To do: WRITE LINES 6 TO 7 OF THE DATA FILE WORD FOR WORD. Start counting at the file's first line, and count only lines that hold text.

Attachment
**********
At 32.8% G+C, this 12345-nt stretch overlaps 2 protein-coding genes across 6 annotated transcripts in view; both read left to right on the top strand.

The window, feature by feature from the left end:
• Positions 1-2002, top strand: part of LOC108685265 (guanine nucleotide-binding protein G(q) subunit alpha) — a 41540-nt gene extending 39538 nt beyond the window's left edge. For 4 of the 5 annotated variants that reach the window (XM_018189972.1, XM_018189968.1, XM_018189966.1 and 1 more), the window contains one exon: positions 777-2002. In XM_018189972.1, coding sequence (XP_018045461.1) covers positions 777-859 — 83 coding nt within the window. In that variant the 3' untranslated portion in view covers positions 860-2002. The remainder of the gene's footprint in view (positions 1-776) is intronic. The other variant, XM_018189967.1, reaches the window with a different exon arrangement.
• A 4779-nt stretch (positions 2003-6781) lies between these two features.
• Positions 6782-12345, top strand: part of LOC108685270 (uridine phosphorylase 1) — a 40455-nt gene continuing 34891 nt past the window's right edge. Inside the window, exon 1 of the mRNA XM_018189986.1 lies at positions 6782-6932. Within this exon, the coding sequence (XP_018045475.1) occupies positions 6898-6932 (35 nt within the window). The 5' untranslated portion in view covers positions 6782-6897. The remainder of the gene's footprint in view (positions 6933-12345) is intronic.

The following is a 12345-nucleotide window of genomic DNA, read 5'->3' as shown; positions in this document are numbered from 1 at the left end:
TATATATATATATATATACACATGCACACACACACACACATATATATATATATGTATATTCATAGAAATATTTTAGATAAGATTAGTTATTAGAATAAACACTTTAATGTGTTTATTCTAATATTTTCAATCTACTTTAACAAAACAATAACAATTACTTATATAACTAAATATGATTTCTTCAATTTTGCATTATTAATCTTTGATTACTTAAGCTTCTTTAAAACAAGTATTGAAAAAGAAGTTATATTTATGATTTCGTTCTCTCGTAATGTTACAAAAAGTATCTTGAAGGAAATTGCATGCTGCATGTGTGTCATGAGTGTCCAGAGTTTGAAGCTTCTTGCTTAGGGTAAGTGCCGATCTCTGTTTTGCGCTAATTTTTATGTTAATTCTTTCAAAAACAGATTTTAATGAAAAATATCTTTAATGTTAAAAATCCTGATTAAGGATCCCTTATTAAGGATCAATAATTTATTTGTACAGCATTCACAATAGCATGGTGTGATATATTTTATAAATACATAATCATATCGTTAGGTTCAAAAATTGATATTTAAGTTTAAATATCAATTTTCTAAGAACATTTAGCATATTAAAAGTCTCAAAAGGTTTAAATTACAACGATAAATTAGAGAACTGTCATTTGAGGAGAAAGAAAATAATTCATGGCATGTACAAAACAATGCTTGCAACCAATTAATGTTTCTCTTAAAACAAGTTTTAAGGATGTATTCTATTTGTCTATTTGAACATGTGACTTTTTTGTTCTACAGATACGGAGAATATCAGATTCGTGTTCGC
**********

The following is a 12345-nucleotide window of genomic DNA, read 5'->3' as shown; positions in this document are numbered from 1 at the left end:
TATATATATATATATATACACATGCACACACACACACACATATATATATATATGTATATTCATAGAAATATTTTAGATAAGATTAGTTATTAGAATAAACACTTTAATGTGTTTATTCTAATATTTTCAATCTACTTTAACAAAACAATAACAATTACTTATATAACTAAATATGATTTCTTCAATTTTGCATTATTAATCTTTGATTACTTAAGCTTCTTTAAAACAAGTATTGAAAAAGAAGTTATATTTATGATTTCGTTCTCTCGTAATGTTACAAAAAGTATCTTGAAGGAAATTGCATGCTGCATGTGTGTCATGAGTGTCCAGAGTTTGAAGCTTCTTGCTTAGGGTAAGTGCCGATCTCTGTTTTGCGCTAATTTTTATGTTAATTCTTTCAAAAACAGATTTTAATGAAAAATATCTTTAATGTTAAAAATCCTGATTAAGGATCCCTTATTAAGGATCAATAATTTATTTGTACAGCATTCACAATAGCATGGTGTGATATATTTTATAAATACATAATCATATCGTTAGGTTCAAAAATTGATATTTAAGTTTAAATATCAATTTTCTAAGAACATTTAGCATATTAAAAGTCTCAAAAGGTTTAAATTACAACGATAAATTAGAGAACTGTCATTTGAGGAGAAAGAAAATAATTCATGGCATGTACAAAACAATGCTTGCAACCAATTAATGTTTCTCTTAAAACAAGTTTTAAGGATGTATTCTATTTGTCTATTTGAACATGTGACTTTTTTGTTCTACAGATACGGAGAATATCAGATTCGTGTTCGC